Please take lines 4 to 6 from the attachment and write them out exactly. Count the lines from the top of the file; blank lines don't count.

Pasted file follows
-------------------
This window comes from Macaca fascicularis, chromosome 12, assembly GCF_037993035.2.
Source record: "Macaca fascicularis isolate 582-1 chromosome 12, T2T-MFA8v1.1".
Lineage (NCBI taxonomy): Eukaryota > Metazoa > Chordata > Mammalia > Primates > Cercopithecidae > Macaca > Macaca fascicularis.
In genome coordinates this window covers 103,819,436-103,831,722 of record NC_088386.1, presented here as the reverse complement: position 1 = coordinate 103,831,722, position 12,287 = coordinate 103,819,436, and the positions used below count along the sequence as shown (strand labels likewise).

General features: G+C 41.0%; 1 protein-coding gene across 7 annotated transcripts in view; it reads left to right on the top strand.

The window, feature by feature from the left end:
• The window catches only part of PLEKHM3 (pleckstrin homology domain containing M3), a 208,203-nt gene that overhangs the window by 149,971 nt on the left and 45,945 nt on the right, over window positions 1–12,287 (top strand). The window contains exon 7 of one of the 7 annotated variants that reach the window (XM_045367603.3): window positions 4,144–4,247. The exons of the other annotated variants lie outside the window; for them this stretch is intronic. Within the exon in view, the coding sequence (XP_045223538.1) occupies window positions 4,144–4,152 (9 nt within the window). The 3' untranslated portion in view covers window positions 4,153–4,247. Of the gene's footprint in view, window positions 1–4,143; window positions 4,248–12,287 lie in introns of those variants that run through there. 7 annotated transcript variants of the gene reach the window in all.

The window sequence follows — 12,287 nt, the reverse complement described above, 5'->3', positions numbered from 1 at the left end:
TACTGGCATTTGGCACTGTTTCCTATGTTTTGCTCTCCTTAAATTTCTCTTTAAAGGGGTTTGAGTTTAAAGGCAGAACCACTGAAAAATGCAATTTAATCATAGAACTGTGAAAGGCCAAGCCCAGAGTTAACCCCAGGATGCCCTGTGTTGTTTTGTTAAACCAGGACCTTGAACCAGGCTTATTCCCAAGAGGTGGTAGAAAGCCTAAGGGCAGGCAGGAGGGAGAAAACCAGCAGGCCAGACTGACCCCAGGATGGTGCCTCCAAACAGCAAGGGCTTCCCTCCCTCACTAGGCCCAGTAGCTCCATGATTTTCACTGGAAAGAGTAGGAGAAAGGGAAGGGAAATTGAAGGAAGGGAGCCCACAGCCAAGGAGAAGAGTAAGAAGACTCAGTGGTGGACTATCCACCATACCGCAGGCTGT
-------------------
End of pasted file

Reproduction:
In genome coordinates this window covers 103,819,436-103,831,722 of record NC_088386.1, presented here as the reverse complement: position 1 = coordinate 103,831,722, position 12,287 = coordinate 103,819,436, and the positions used below count along the sequence as shown (strand labels likewise).

General features: G+C 41.0%; 1 protein-coding gene across 7 annotated transcripts in view; it reads left to right on the top strand.

The window, feature by feature from the left end: